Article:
Mar 08 2016

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Is the Automotive “Factory of the Future” Closer Than We Think?

In the automotive business, we’ve been hearing about the Factory of the Future for years now. It’s easy to dismiss the whole idea as just one more round of hype and promises. But not too long ago people were saying the same thing about the Internet, and we know how that worked out!

I think we’re in a similar situation with the automotive Factory of the Future. It’s happening now, far sooner than many expect. Here are two reasons why this is taking off.


First Reason: Serious companies are investing in it

There’s a new video by PSI Peugeot Citroen worth watching on YouTube (see below). It presents a vision for automotive manufacturing where customers just tap their custom car order into a smart device, and then a highly automated end-to-end system produces the car on the production line and delivers it to the buyer.



Here are a few of the highlights:

  • A shop floor manufacturing engineer scans the physical item while working virtually with a design engineer to refine the design—and then implements the change on the fly, right on the production line
  • Robots and people are highly mobile, moving around the plant floor to implement on-the-fly changes; the plant floor itself is digital and dynamic
  • Supply chains and resources are tightly synchronized and adjusted as needed with each custom order, maintaining Lean practices in a custom production environment


What’s significant about this video is that PSI Peugeot Citroen is not just dreaming up some possible future. They’re working on this now, building a digital production enterprise piece by piece. They’re not the only ones, either. They expect to get there by 2030, but each interim advance will bring them a step closer. When major companies are investing in this kind of initiative, it’s time to take it seriously.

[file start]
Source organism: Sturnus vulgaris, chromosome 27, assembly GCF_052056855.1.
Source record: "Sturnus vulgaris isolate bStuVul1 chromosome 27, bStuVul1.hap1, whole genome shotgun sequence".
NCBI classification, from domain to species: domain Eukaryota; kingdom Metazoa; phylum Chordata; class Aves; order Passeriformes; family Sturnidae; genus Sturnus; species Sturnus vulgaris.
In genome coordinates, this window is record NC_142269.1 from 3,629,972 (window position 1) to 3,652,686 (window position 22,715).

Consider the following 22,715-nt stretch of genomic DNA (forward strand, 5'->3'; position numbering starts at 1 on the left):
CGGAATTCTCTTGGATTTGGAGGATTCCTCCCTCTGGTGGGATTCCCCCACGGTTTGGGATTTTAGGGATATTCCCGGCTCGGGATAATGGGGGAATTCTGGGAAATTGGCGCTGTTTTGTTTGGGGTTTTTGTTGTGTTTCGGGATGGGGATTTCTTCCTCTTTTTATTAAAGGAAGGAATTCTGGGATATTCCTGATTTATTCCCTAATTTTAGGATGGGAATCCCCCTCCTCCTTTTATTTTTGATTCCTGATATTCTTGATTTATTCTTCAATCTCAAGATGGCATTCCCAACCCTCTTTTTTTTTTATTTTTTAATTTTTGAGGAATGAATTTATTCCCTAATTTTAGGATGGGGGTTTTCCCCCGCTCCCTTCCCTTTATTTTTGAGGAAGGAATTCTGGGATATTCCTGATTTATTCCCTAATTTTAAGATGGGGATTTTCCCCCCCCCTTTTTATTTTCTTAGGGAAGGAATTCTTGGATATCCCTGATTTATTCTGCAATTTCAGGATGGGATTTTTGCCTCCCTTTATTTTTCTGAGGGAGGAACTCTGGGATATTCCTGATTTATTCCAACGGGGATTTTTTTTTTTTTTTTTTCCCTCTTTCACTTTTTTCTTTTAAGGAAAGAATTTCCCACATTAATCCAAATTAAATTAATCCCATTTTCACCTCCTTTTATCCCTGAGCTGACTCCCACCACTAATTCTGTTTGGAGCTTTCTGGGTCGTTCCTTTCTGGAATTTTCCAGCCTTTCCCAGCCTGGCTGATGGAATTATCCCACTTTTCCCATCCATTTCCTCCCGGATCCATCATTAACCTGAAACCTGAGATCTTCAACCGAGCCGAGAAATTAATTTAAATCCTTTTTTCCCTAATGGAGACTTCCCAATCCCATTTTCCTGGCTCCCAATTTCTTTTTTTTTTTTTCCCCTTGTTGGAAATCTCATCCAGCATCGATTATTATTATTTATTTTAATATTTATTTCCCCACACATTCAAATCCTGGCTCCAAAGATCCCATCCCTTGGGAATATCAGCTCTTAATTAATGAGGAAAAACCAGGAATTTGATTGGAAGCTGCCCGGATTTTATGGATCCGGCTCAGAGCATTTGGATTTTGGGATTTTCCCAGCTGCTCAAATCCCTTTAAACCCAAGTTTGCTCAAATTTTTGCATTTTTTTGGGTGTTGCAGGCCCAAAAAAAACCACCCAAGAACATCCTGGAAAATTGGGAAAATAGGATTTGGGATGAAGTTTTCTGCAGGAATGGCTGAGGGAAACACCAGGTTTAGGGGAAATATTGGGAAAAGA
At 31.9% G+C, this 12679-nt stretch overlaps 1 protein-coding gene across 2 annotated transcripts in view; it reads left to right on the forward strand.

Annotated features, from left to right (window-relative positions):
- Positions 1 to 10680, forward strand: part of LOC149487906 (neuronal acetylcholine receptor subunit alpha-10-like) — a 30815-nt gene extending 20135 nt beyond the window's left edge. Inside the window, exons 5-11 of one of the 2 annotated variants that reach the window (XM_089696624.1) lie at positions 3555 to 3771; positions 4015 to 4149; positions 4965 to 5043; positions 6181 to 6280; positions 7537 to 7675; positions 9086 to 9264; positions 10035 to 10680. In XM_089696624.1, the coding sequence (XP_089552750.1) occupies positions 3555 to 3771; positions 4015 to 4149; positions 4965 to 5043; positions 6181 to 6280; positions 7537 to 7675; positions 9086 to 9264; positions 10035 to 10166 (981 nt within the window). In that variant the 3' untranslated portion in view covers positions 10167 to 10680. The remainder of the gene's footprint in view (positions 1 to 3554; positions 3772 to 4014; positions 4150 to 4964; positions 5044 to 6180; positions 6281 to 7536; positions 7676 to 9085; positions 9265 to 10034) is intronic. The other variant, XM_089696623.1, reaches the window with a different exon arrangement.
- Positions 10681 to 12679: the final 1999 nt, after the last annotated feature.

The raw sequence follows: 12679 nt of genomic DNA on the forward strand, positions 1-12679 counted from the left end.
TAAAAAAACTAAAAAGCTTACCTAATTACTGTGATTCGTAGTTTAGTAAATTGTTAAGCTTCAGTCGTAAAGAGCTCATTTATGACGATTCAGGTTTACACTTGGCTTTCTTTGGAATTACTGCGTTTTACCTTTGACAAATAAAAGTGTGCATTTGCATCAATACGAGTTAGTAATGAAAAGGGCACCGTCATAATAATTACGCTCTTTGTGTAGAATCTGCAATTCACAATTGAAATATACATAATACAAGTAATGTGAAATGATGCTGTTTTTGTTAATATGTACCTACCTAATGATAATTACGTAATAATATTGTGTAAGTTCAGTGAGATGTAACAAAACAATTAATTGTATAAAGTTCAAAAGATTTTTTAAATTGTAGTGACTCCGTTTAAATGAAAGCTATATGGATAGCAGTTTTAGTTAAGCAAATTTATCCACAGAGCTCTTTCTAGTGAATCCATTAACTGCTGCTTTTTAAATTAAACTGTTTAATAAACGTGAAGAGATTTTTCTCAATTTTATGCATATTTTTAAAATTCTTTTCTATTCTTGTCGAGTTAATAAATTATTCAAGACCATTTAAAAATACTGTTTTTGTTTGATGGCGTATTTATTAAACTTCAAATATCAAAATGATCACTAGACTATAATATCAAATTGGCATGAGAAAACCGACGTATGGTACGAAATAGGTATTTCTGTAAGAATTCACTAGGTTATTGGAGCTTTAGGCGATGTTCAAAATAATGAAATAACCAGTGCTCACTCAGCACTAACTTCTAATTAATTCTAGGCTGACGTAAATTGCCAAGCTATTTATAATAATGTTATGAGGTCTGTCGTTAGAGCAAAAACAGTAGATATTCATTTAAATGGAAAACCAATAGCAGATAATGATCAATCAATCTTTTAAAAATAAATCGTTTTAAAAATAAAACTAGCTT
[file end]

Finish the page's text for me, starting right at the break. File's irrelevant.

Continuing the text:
Second Reason: The technology infrastructure

The Factory of the Future requires an underlying digital infrastructure, so every part of the extended production chain can communicate and interact with a high degree of synchronization.

Over time, little by little, this digital transformation has been taking place across the automotive industry. Design engineers use CAD modeling to build virtual prototypes. Manufacturing Engineers use Simulation tools to validate process integrity on the virtual shop floor.  Planners use Enterprise Resource Planning (ERP) and logistics systems to organize resources. Robots are now a standard part of the production floor. Increasingly, companies are using enterprise Manufacturing Execution Systems (MES) to standardize processes, direct workers, and synchronize supply chains.

On the customer side, technology is empowering a new generation of consumers who expect everything to be personalized and immediately available through an app.

It remains for manufacturers like PSI Peugeot Citroen to tie these capabilities together in a single enterprise system that can operate dynamically in real time. Integration on this scale is still a huge task, and a few years away, but it has started. There are manufacturers today who are using collaborative design and manufacturing systems, Digital Twins, Just-in-Time supply chain management, and the other elements of the Factory of the Future. It’s coming as sure as next year’s bigger (or smaller) smart phone.

An end-to-end, order-of-one, connected and transparent vehicle order, build and deliver experience has been the automotive Holy Grail since the late 1990’s. But, the idea was far ahead of the technology. It appears that’s no longer true. Now, finally, there’s reason to believe the automotive Factory of the Future might be just around the corner.


If you liked this article, here are others you might also find interesting:

Permanent link to this article: http://www.apriso.com/blog/2016/03/is-the-automotive-factory-of-the-future-closer-than-we-think/


  1. Vedzen

    Thanks for the insights!

  2. John

    Thanks for sharing. The factory of the future doesn’t seem so far away anymore, and it’s exciting to think that one day our cars could be ordered and assembled in a way similar to what’s been in movies for years.

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